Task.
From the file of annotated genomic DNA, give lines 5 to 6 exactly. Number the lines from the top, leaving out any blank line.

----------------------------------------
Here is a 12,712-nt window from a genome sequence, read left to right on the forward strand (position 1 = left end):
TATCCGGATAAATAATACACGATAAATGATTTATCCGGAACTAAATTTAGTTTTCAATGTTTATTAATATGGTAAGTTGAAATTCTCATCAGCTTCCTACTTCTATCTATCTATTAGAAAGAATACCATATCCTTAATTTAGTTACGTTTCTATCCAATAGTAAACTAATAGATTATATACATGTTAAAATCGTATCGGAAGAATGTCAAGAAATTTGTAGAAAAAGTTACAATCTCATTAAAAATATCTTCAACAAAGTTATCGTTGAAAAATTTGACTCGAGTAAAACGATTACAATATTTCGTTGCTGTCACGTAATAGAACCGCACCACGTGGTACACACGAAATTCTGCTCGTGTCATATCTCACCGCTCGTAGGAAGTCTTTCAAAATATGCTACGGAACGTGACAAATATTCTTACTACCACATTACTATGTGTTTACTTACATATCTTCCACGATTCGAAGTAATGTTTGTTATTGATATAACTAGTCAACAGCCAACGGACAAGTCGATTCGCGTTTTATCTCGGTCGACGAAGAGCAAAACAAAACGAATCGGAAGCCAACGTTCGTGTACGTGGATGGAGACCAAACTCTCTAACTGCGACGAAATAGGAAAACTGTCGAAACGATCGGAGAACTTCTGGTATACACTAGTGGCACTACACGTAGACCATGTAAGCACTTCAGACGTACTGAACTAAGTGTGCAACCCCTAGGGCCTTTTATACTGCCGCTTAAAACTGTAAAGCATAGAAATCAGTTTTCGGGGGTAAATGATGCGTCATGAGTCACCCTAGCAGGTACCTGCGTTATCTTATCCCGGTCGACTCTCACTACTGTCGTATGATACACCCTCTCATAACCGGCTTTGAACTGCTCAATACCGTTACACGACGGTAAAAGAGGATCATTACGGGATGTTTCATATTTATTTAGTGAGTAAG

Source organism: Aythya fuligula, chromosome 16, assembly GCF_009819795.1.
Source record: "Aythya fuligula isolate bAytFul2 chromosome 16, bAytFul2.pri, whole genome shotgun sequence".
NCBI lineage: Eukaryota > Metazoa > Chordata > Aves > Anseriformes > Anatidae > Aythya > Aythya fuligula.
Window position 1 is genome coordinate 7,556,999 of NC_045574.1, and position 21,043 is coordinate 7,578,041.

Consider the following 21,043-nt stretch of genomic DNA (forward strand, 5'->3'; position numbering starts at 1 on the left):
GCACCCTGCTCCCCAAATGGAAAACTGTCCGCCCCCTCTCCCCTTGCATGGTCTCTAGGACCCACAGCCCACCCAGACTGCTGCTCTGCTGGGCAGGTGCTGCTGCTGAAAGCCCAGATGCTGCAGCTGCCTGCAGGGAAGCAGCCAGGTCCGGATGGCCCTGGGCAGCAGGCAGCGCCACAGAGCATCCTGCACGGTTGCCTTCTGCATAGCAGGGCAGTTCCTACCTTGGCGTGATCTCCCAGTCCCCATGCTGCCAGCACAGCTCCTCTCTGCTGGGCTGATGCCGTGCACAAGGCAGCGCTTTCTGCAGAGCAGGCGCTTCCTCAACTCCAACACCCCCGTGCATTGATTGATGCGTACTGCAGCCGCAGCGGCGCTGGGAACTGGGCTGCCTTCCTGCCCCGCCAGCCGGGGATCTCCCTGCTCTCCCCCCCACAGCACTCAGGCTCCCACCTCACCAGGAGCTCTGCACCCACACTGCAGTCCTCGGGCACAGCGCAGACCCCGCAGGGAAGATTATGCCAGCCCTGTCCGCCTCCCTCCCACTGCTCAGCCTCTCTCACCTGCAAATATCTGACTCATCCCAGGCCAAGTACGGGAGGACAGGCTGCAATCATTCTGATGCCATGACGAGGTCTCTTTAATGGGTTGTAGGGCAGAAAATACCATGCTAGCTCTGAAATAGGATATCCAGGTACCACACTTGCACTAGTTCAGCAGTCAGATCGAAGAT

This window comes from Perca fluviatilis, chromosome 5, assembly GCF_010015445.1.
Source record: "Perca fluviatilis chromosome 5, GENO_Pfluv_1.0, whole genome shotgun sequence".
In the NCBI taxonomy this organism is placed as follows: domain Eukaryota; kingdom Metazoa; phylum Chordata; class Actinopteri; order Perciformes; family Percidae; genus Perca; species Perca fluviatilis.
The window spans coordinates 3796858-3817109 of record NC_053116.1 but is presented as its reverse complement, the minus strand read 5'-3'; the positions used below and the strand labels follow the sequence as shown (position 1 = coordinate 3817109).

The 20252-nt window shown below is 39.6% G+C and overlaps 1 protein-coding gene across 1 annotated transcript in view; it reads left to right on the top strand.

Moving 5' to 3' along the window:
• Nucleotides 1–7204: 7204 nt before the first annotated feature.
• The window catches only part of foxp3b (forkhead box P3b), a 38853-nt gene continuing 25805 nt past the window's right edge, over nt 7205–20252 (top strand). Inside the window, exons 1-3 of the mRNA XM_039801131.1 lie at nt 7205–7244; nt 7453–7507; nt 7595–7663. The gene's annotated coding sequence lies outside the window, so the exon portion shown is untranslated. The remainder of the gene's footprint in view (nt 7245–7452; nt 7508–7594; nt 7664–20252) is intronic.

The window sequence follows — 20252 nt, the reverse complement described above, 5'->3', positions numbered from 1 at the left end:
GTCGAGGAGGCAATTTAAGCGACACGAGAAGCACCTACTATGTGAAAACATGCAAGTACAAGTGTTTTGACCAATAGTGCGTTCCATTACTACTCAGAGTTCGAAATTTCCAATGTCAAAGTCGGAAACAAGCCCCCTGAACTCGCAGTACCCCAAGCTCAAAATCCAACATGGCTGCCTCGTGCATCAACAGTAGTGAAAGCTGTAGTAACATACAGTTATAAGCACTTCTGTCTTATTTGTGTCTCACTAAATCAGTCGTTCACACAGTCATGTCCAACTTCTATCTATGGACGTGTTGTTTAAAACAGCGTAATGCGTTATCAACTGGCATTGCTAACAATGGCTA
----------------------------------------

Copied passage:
NCBI lineage: Eukaryota > Metazoa > Chordata > Aves > Anseriformes > Anatidae > Aythya > Aythya fuligula.
Window position 1 is genome coordinate 7,556,999 of NC_045574.1, and position 21,043 is coordinate 7,578,041.